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Effect of exclusion clauses and burden of proof

This book was written by Michael Dew, a Vancouver lawyer who practices civil litigation, including representing persons who have been denied coverage under property insurance policies, or liability insurance policies. If you have been denied insurance coverage and require assistance with making a claim against your insurer call Michael at 604 895 3160.
As noted above, exclusion clauses reduce the scope of coverage by removing from coverage certain risks that were within the coverage specified by the coverage provisions:
Even if the claims fall within the initial grant of coverage… then coverage may still be excluded if the insurance company shows that an exclusion clause applies.
(Progressive Homes Ltd. v. Lombard General Insurance Co. of Canada, 2010 SCC 33 at para. 12).
As explained above when discussing that the order of interpretation of insurance contracts (i.e. coverage provisions, exclusions, exceptions), exclusions do not create coverage. However, because contracts should be considered as a whole and provisions should read harmoniously where possible, exclusion clauses can inform the meaning of coverage provisions: 
Exclusions do not create coverage - they preclude coverage when the claim otherwise falls within the initial grant of coverage.  Exclusions, should, however, be read in light of the initial grant of coverage.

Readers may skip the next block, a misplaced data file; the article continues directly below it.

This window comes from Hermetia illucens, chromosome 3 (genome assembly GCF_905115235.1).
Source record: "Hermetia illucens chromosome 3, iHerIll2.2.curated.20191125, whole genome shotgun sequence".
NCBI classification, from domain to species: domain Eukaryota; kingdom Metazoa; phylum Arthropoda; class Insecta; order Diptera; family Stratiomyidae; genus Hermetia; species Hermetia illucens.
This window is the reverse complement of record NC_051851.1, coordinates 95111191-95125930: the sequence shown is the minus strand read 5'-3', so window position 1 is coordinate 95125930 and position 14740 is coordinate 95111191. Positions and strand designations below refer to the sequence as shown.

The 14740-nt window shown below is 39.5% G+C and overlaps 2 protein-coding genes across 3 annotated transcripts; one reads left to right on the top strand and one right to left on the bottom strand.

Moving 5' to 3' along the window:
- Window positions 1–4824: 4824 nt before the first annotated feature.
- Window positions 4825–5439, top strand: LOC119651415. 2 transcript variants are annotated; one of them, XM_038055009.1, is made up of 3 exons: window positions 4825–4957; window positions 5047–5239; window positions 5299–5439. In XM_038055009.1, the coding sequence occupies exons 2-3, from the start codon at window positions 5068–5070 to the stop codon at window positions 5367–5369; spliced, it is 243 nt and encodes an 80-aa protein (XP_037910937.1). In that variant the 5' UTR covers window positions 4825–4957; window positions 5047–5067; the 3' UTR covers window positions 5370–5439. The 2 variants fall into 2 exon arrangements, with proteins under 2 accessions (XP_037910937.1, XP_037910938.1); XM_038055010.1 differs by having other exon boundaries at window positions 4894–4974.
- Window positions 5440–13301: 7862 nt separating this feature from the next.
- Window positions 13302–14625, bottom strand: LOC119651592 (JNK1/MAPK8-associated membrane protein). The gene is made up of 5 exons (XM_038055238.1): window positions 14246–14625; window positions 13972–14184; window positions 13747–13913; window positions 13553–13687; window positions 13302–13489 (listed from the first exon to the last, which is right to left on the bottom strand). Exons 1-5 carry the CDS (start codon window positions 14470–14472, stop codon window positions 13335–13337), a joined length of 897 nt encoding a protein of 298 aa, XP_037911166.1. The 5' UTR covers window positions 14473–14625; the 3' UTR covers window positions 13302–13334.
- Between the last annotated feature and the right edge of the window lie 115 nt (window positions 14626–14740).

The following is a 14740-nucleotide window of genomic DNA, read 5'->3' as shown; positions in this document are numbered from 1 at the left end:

Lombard argues that the exclusion clauses do not create coverage.  This is true.  But reading the insurance policy as a whole is not the same as conjuring up coverage when there was none in the first place.  Consistency with the exclusion clauses is a further indicator that the plain meaning of “property damage” is the definition intended by the parties.
(Progressive Homes Ltd. v. Lombard General Insurance Co. of Canada, 2010 SCC 33 at para. 27 and 37).
Once an insured establishes that the claim is within the scope of the coverage provision it then is up to the insurer to prove that an exclusion applies:
Having found that the claims in the pleadings fall within the initial grant of coverage, the onus now shifts to Lombard to show that coverage is precluded by an exclusion clause.  Because the threshold for the duty to defend is only the possibility of coverage, Lombard must show that an exclusion clearly and unambiguously excludes coverage.
(Progressive Homes Ltd. v. Lombard General Insurance Co. of Canada, 2010 SCC 33 at para. 51).